'Virtual particles' is a very faceted idea that hurts my head. Over the years it seem to have gone from an idea to a 'fact', without no experimental evidence I know of. The idea of the Casimir effect proving it is, as far as I know, still disputed. I've seen it explained as a effect of the matter involved, as well as of 'virtual particles'.

"Virtual particles must not be considered real since they arise only in
a particular approach to high energy physics - perturbation theory
before renormalization - that does not even survive the modifications
needed to remove the infinities. Moreover, the virtual particle content
of a real state depends so much on the details of the computational
scheme (canonical or light front quantization, standard or
renormalization group enhances perturbation theory, etc.) that
calling virtual particles real would produce a very weird picture of
reality.

Whenever we observe a system we make a number of idealizations
that serve to identify the objects in reality with the
mathematical concepts we are using to describe them. Then we calculate
something, and at the end we retranslate it into reality. If our initial
initialization was good enough and our theory is good enough, the final
result will match reality well. Because of this idealization,
'real' real particles (moving in the universe) are slightly different
from 'mathematical' real particles (figuring in equations).


Modern quantum electrodynamics and other field theories are based on
the theory developed for modeling scattering events.
Scattering events take a very short time compared to the
lifetime of the objects involved before and after the event. Therefore,
we represent a prepared beam of particles hitting a target as a single
particle hitting another single particle, and whenever this in fact
happens, we observe end products, e.g. in a wire chamber.
Strictly speaking (i.e., in a fuller model of reality), we'd have to
use a multiparticle (statistical mechanics) setting, but this is never
done since it does not give better information and the added
complications are formidable.

As long as we prepare the particles long (compared to the scattering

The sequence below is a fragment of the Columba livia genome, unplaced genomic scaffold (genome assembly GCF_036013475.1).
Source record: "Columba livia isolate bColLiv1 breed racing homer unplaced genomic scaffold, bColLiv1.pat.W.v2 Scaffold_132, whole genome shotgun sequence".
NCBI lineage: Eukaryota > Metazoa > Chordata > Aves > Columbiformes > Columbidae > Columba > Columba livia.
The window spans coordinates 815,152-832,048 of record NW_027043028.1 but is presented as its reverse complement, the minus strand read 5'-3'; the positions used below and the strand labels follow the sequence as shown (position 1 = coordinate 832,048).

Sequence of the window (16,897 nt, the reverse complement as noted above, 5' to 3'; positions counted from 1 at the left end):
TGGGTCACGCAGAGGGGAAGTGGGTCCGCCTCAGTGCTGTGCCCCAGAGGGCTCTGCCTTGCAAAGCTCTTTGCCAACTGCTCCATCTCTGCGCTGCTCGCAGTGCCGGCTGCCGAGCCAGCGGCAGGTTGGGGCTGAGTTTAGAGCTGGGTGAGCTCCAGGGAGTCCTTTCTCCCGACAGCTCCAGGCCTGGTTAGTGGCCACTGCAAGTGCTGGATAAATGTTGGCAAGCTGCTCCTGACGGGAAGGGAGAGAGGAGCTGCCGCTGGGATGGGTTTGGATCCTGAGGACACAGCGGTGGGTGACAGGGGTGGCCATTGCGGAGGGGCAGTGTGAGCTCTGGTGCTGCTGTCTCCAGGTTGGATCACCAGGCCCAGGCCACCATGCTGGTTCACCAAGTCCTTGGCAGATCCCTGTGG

time) before they scatter and observe them long enough afterwards,
they behave essentially as in and out states, respectively.
(They are not quite free, because of the electromagnetic self-field
they generate, this gives rise to the infrared problem in quantum
electrodynamics and can be corrected by using coherent states.)
The preparation and detection of the particles is outside this model,
since it would produce only minute corrections to the scattering event.
But to treat it would require to increase the system to include source
and detector, which makes the problem completely different.

Therefore at the level appropriate to a scattering event, the 'real'
real particles are modeled by 'mathematical' in/out states, which
therefore are also called 'real'. On the other hand, 'mathematical'
virtual particles have nothing to do with observations, hence have no
counterpart in reality; therefore they are called 'virtual'."

And

"Virtual particles are an artifact of perturbation theory that
give an intuitive (but if taken too far, misleading) interpretation
for Feynman diagrams. More precisely, a virtual photon, say,
is an internal photon line in one of the Feynman diagrams. But there
is nothing real associated with it. Detectable photons are never
virtual, but always real, 'dressed' photons.

Virtual particles, and the Feynman diagrams they appear in,
are just a visual tool of keeping track of the different terms
in a formal expansion of scattering amplitudes into multi-dimensional
integrals involving multiple propaators - the momenta of the virtual
particles represent the integration variables.
They have no meaning at all outside these integrals.
They get out of mathematical existence once one changes the
formula for computing a scattering amplitude.

Therefore virtual particles are essentially analogous to virtual
integers k obtained by computing
  log(1-x) = sum_k x^k/k
by expansion into a Taylor series. Since we can compute the
logarithm in many other ways, it is ridiculous to attach to
k any intrinsic meaning. But ...

... in QFT, we have no good ways to compute scattering amplitudes
without at least some form of expansion (unless we only use the
lowest order of some approximation method), which makes
virtual particles look a little more real. But the analogy
to the Taylor series shows that it's best not to look at them
that way."

By Arnold. Neumaier How real are 'virtual particles'?
 

The Naked Scientists Forum

An essay in futility, too long to read :)
« Reply #424 on: 01/11/2011 08:21:59 »